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This study will test the safety of an experimental vaccine called modified vaccinia virus ankara (MVA) and determine if it confers protection against the smallpox virus (variola). There is an existing vaccine, called Dryvax® (Registered Trademark), which is effective against smallpox; however, this vaccine can cause various side effects, including some that, on rare occasions, can be life-threatening. Dryvax® (Registered Trademark) has not been used in the United States since childhood vaccination was stopped in 1971, and though it is given to certain healthcare and laboratory workers, and some people in the armed forces, it is not recommended for the general population. Both the MVA and Dryvax® (Registered Trademark) vaccines are made using the vaccinia virus, which is closely related to variola.
Healthy normal volunteers between 31 and 60 years of age who have been vaccinated with a smallpox vaccine more than 10 years before entering the study may be eligible for this protocol. Candidates will be screened with a medical history, physical examination, and blood and urine tests, including an HIV test and a pregnancy test for women of childbearing potential.
Participants will receive MVA vaccine or placebo, followed by a dose of Dryvax® (Registered Trademark). The MVA vaccine and placebo are injected into an arm muscle with a needle and syringe. The Dryvax® (Registered Trademark) vaccine is administered with a special forked needle that is poked lightly into the skin of the upper arm, usually 15 times, in a process called scarification. When the vaccine works, a small pus-filled blister forms, followed by a scab and then scarring at the site of the vaccination. The formation of the blister and scab is called a take, indicating that the vaccine is effective and will protect against smallpox for at least a few years. If scarification does not take, it can either mean that the person already has immunity or that the vaccine did not work.
Study participants will be randomly assigned to one of the following dosing groups: 1) one injection of MVA; 2) one injection of placebo; 3) two injections of MVA 4 weeks apart; or 4) two injections of placebo 4 weeks apart. All participants will receive a challenge dose of Dryvax® (Registered Trademark) 12 weeks after their last injection of MVA or placebo to determine if the MVA vaccine has conferred immunity. A take, that occurs in response to the Dryvax® (Registered Trademark) dose indicates lack of prior immunity, and thus tells whether one or two doses of MVA is needed to produce an immune response.
Participants will be observed for at least 1 hour after each injection. They will come to the clinic at least once a week after MVA or placebo injections and at least twice a week after Dryvax® (Registered Trademark) to have the injection site evaluated and photographed. At each visit, participants will be asked how they are feeling and what medications, if any, they are taking. Blood and urine tests will be done according to the following schedule:
- Before each injection;
- 1 week after each injection;
- 4 weeks after the MVA or placebo injections are finished;
- At the time of the Dryvax® (Registered Trademark) dose;
- 4 weeks after the Dryvax® (Registered Trademark) dose;
- 12 weeks after the Dryvax® (Registered Trademark) dose.
Additional laboratory tests may be done between visits if medically necessary.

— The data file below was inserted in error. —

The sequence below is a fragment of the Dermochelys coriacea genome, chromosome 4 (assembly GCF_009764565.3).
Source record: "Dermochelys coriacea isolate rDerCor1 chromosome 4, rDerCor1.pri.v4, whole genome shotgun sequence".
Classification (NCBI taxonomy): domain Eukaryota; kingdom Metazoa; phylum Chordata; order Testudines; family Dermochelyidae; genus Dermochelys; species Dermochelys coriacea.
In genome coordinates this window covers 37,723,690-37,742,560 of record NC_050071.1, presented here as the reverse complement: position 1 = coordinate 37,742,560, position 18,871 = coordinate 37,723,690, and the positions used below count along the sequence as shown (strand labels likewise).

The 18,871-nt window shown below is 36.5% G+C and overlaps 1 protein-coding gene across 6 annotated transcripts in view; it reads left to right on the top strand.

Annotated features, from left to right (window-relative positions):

This is a phase I/II, randomized, placebo-controlled, double-blinded, study of MVA vaccine. The hypothesis is that MVA will be safe in vaccinia-immune adults when administered by intramuscular injection, and that this vaccine will result in an immunologic response comparable to that observed after Dryvax® (Registered Trademark) vaccination in previously vaccinia-immunized persons. The primary objectives include: evaluating the safety of MVA administered by intramuscular (IM) injection at 10(8) PFU, and determining whether MVA provides clinical evidence of protection against a 12-week Dryvax challenge when compared to placebo groups. The secondary objectives are to identify the schedules of MVA administration that provide clinical evidence of protection against Dryvax® (Registered Trademark) challenge and compare the Immunogenicity of Dryvax® (Registered Trademark) and MVA as measured by vaccinia-specific neutralizing antibody, ELISA and intracellular cytokine assays, as well as variola-specific neutralizing antibody assays that will be conducted at the CDC on a subset of samples.
Endpoint Classification: Safety Study, Primary Purpose: Treatment
Modified Vaccinia Virus Ankara TBC-MVA
National Institute of Allergy and Infectious Diseases (NIAID)
National Institutes of Health Clinical Center (CC)
Published on BioPortfolio: 2014-08-27T03:55:32-0400
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The type species of ORTHOPOXVIRUS, related to COWPOX VIRUS, but whose true origin is unknown. It has been used as a live vaccine against SMALLPOX. It is also used as a vector for inserting foreign DNA into animals. Rabbitpox virus is a subspecies of VACCINIA VIRUS.
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A species of ORTHOPOXVIRUS that is the etiologic agent of COWPOX. It is closely related to but antigenically different from VACCINIA VIRUS.
A nucleoside antibiotic isolated from Streptomyces antibioticus. It has some antineoplastic properties and has broad spectrum activity against DNA viruses in cell cultures and significant antiviral activity against infections caused by a variety of viruses such as the herpes viruses, the VACCINIA VIRUS and varicella zoster virus.
A disseminated vesicular-pustular eruption caused by the herpes simplex virus (HERPESVIRUS HOMINIS), the VACCINIA VIRUS, or Varicella zoster (HERPESVIRUS 3, HUMAN). It is usually superimposed on a preexisting, inactive or active, atopic dermatitis (DERMATITIS, ATOPIC).
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